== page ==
Should We Be Concerned about Stress Shielding in TKA?

    The authors say that stress shielding is almost certainly the cause of loss of bone density in total knee arthroplasty, either due to protection of the underlying bone from the forces normally transmitted across the patellofemoral joint, or to bypassing of the distal femoral bony structures as weight-bearing loads are transmitted through the stiff femoral component to the tibia.


    Michael T. Manley, FRSA, PhD, and Kevin L. Ong, PhD


    More than 700,000 total knee arthroplasty (TKA) procedures are performed in the United States annually, and the number is predicted to steadily increase. [1] The most common mechanical causes for revision of TKA are:

    • Loosening (16.1%)
    • Wear (4.9% )
    • Periprosthetic osteolysis (3.2%) [2]

    These factors can be interrelated. For example, mechanical loosening may be due to adverse periprosthetic bone remodeling following stress shielding, together with an osteolytic response to wear particles.

    Adverse bone remodeling associated with the femoral component of TKA is difficult to evaluate because the anterior flange of the femoral component obscures the radiographic field of view. Routine lateral radiographs of the resurfaced distal femur may show a reduction in bone density in the distal femur adjacent to the patellofemoral joint (Figure 1).

    Figure 1. Reduction in bone density in the distal femur probably due to stress shielding at 4 years post surgery. (courtesy J-A Epinette MD, Bruay, France)

    In one study, dual x-ray absorptiometry (DXA) was used to assess periprosthetic bone mineral density for 16 patients up to 2 years after cemented TKA. Bone loss was found beneath the femoral component in the central metaphyseal region in one quarter of the patients during the first 6 postoperative months. [3]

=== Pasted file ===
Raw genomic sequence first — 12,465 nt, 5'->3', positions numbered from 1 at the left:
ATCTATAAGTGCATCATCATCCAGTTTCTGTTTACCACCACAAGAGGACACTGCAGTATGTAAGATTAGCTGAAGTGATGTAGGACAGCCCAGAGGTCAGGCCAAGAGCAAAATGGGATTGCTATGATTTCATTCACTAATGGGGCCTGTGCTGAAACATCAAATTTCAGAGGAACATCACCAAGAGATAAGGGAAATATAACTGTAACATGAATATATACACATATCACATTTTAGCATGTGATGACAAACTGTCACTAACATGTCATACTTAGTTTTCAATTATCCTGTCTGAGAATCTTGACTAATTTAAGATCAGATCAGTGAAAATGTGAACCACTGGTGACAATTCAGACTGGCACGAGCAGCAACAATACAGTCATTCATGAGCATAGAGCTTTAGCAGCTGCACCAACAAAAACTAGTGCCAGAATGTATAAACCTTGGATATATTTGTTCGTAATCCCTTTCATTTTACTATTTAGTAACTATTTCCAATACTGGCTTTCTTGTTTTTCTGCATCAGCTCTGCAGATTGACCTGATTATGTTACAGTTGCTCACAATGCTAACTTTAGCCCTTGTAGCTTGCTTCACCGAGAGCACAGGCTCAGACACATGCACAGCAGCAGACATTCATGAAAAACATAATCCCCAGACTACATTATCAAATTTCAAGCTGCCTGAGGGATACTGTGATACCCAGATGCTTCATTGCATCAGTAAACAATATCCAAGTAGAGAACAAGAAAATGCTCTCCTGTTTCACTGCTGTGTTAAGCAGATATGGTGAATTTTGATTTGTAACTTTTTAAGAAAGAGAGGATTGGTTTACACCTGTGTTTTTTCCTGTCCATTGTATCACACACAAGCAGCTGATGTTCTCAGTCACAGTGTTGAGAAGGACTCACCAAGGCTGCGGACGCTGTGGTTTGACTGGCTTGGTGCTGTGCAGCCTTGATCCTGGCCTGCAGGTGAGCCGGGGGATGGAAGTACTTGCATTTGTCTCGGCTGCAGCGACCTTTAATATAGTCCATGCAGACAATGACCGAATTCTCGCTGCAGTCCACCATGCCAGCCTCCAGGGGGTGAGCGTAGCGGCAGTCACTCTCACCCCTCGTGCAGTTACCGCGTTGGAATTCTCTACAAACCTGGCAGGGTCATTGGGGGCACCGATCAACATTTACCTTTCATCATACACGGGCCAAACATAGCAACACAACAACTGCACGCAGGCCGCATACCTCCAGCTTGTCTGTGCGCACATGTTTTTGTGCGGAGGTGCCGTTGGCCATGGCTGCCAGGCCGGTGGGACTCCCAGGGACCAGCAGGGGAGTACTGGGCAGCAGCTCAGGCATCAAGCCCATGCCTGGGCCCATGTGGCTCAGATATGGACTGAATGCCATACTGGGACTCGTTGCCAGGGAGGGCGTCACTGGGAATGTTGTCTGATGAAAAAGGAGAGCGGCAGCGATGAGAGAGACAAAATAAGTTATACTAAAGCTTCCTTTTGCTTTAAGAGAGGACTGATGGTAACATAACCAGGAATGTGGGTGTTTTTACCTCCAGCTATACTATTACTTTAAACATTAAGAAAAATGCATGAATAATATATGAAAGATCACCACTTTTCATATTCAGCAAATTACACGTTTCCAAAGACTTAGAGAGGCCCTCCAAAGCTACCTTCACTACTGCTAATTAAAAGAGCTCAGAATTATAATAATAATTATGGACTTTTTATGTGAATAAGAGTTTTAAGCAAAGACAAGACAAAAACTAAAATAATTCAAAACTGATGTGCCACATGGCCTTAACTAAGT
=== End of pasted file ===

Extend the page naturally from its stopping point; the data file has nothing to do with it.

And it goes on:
Stress shielding is almost certainly the cause of this loss of bone density, either due to protection of the underlying bone from the forces normally transmitted across the patellofemoral joint, or to bypassing of the distal femoral bony structures as weight-bearing loads are transmitted through the stiff femoral component to the tibia. A finite element model showed that the inclusion of medial and lateral pegs in addition to a central fixation post may cause localized stress shielding in the periphery of the tibia following TKA. [4]

    Model for Stress Shielding

    We recently conducted a study to numerically model the potential for stress shielding in the femur and the tibia after TKA. We used anatomic sections describing the left knee of a 39-year-old male (5-foot-11 inches, 199 lbs.), available through the Visible Human Project from the National Library of Medicine, to construct our bone models [5]. Below is a description of our methodology for this study:

    • Axial CT scans of the body were taken at 1mm intervals at a pixel resolution of 512 x 512, with each pixel made up of 12 bits of gray tone.
    • The femoral models contained more than 33,000 linear, hexahedral elements and the tibial models about 90,000 linear, hexahedral elements (Figure 2).
    • Material properties for the bone elements were assigned based on mapping the CT data. For the replaced knee, we utilized a generic femoral component with five bone cuts. The generic tibial design had a central keel to mimic contemporary knee implant designs.
    • Loads and boundary conditions at 15% of the gait cycle [6] were applied to the models.
    • A force of 1.9 times body weight was applied to the medial tibial plateau and mating femoral condyle, while a force of 1.1 times body weight was applied to the lateral side.